Rights of performers increasingly recognized

By Shalika Bhalla, Lall Lahiri & Salhotra
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How many entertainment events can one recollect where popular music is not played – probably none! While it has become a norm for catchy numbers to be played at social do’s, chances are that few people stop to think about the legality of using such music.

But performers and music composers are increasingly becoming aware of their rights and this has resulted in several interesting legal cases. So, it is important to understand what a performer’s rights are.

Know your rights

These rights are vested in any perfomer, be it a musician, actor, artist, juggler, acrobat or dancer, who has an intellectual input in a performance. According to the Indian Copyright Act, 1957, the rights of a performer subsist for 50 years from the beginning of the calendar year following the year in which the performance was made.

During the period of a performer’s right, a performer has the exclusive right to prevent unauthorized recording, reproduction, communication and rental in any form of their performance. This excludes the use of the performance for research, news reporting, educational or personal purposes.

Multiple licences

However, in recent years classical musicians in India have faced problems from unauthorized recording and sale of their live performances. Without any professional help these performers are unequipped to negotiate with people misusing their intellectual property. With this in mind, the act provides for societies such as the Indian Performing Rights Society (IPRS), which administers and controls performers’ rights in musical works, and Phonographic Performance Limited (PPL), which handles the rights of the music companies.

So, to broadcast a Hindi song that has three parts – the lyrics (literary works), the music (musical works) and its recordings (the sound recording) – it is necessary to obtain two licences: one from IPRS for the lyrics and the musical works and another from PPL for the sound recording. The task of obtaining two licences for one song can be a burden for broadcasters and some have tried to avoid it.

Disputed rights

Recently, in Music Broadcast Pvt Ltd & Ors v Phonographic Performance Ltd, the Copyright Board settled a long-standing royalty dispute between private FM stations and music companies. In a landmark order in this case, the board fixed the royalty rate for broadcast of sound recordings by FM radio stations at 2% of net advertisement earnings, which is to be distributed on a pro rata basis to all music providers.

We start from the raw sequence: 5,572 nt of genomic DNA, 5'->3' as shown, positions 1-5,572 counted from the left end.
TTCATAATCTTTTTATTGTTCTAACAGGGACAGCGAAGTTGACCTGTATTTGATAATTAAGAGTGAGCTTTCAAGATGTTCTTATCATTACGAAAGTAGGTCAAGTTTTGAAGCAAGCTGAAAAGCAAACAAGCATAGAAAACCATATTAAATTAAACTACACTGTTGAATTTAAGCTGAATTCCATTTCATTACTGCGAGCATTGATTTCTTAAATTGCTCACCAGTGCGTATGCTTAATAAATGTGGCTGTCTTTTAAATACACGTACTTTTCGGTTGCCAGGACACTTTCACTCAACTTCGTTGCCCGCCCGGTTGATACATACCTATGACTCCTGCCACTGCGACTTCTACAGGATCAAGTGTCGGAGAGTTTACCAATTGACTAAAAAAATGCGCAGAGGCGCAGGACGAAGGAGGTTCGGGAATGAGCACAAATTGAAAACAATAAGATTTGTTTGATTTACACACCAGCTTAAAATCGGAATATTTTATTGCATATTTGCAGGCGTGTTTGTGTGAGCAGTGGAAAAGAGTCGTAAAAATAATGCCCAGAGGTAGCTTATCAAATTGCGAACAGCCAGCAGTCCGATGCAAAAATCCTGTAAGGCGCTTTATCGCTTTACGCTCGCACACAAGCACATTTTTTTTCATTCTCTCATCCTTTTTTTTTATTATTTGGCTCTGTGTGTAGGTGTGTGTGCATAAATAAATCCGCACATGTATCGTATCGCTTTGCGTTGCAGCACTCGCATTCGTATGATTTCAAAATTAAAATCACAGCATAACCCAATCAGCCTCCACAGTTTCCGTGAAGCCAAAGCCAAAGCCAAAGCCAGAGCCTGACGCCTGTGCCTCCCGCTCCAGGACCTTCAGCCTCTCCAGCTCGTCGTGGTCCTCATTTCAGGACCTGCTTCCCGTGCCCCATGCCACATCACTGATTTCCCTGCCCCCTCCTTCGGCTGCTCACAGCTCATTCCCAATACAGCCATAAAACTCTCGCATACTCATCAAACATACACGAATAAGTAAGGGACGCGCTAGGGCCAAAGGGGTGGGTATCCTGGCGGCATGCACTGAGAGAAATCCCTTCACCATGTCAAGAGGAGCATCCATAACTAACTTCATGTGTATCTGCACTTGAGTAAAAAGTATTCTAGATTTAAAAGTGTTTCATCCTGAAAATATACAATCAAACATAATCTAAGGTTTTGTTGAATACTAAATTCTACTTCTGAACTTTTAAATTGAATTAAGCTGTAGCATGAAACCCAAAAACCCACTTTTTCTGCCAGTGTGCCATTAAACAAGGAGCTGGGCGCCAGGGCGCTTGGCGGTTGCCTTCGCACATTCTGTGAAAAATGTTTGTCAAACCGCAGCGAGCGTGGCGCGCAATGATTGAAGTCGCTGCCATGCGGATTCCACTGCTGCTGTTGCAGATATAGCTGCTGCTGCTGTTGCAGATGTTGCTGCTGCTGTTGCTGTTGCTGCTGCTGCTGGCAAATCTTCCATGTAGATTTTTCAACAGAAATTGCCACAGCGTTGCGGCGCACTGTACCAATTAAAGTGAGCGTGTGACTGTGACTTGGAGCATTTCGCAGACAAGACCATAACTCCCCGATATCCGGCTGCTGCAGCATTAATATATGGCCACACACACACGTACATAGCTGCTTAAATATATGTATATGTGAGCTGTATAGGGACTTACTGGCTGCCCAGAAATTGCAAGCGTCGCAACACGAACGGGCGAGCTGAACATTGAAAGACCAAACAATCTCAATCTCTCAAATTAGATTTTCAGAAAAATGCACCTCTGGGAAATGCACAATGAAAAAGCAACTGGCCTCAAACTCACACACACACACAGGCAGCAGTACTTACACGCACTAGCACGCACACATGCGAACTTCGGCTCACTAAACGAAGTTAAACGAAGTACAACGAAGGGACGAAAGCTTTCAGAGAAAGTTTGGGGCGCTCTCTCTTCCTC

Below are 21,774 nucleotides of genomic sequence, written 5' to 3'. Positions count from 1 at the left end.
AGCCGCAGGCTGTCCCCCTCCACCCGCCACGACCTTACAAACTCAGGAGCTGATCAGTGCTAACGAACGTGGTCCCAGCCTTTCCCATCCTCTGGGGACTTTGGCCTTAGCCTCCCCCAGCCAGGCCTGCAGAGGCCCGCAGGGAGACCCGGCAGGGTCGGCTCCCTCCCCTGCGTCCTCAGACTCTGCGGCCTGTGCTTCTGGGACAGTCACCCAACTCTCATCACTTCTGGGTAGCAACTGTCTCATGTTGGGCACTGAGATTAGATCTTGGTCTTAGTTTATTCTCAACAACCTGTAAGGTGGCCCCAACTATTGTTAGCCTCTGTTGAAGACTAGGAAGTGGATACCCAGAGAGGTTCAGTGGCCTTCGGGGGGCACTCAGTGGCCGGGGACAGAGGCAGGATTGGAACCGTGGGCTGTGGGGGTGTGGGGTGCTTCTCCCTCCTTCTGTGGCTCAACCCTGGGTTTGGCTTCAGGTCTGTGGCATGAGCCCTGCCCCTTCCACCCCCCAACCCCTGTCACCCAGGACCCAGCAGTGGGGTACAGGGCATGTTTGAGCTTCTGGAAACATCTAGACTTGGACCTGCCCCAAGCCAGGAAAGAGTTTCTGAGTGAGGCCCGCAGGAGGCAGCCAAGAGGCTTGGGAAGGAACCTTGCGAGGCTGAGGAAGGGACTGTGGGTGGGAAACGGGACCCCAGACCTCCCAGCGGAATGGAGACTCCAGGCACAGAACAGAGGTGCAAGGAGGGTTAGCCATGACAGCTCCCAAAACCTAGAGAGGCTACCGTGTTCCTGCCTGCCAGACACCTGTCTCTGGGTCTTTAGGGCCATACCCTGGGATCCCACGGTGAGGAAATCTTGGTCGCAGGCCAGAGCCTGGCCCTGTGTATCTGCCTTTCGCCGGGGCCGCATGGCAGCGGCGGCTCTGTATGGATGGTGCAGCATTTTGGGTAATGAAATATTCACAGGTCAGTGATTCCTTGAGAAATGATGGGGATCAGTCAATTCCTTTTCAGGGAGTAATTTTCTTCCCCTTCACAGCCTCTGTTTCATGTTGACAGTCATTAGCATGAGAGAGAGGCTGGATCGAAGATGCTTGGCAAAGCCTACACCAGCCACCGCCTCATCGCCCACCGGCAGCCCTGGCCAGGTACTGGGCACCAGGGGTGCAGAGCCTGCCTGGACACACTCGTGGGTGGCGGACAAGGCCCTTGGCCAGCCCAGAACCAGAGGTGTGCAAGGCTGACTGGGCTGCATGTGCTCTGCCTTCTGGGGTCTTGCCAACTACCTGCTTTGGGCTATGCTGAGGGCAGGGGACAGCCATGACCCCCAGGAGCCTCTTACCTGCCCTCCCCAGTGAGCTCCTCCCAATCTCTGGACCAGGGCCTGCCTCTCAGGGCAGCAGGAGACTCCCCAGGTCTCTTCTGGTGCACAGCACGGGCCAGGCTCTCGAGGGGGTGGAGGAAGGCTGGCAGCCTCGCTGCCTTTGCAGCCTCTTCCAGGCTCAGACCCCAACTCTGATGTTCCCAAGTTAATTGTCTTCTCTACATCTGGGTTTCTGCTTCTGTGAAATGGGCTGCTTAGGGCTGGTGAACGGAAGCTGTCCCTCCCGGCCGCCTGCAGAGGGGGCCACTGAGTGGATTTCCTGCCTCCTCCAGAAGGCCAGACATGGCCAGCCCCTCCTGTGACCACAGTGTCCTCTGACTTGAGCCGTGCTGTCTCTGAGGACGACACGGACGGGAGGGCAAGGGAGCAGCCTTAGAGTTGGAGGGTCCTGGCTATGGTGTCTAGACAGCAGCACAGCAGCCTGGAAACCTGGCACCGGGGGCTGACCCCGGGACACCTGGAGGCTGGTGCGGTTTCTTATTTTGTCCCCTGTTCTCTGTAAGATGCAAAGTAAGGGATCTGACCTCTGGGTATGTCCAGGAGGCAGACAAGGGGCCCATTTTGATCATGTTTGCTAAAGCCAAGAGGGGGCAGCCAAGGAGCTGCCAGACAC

Shalika Bhalla Associate Lall Lahiri & Salhotra
Shalika Bhalla
Associate
Lall Lahiri & Salhotra

Another interesting case – Indian Performing Rights Society Ltd & Ors v Branch Manager, Muthoot Finance Pvt Ltd – involved a private FM radio station (Chennai Live 104.8 FM) that was allegedly broadcasting recorded songs that were the copyright of the plaintiff. The respondent claimed it had received licences from PPL, which allowed it to broadcast the works without obtaining licences from IPRS. The plaintiff, IPRS, argued that literary and musical works constitute a separate category of work that was separate from sound recordings. The court agreed with IPRS, holding that unless the respondent obtained licences from the plaintiff society for broadcasting literary and musical works of its members, it had no right to broadcast those works.

A third interesting case arose between Radio Today Broadcasting and IPRS. In it Radio Today was unwilling to pay royalties to IPRS, which resulted in the latter threatening legal action. Radio Today’s main contention was that once a song is composed and marketed through its producers, the complete product would be eligible for royalties and individual performers were not entitled to the same. As a result Radio Today was only required to seek permission from the producers’ society and not from IPRS.

When asked to rule on this dispute, Calcutta High Court held that the rights of a lyricist and composer, in respect of a song that is part of an original film track, are extinguished as soon as they are paid for their work. However, they retain their right to assign it to others for commercial exploitation in other forms, if they had reserved their right to do so while striking a deal with the film producer. The court held that the members of IPRS did not assign their exclusive rights to the producers by agreement. IPRS was thus entitled to claim royalties from Radio Today if they wanted to exploit the work.

Better protection ahead?

These cases show that artists and musicians are vulnerable in many aspects. Nonetheless, performers’ rights are increasingly recognized. Better protection and compensation not just to artists and musicians, but also to creators of literary, musical, dramatic and artistic works in India is expected with the government set to introduce a bill to amend the Copyright Act.

Shalika Bhalla is an associate specializing in trademark opposition and cancellation with Lall Lahiri & Salhotra, an IP boutique based in Gurgaon.

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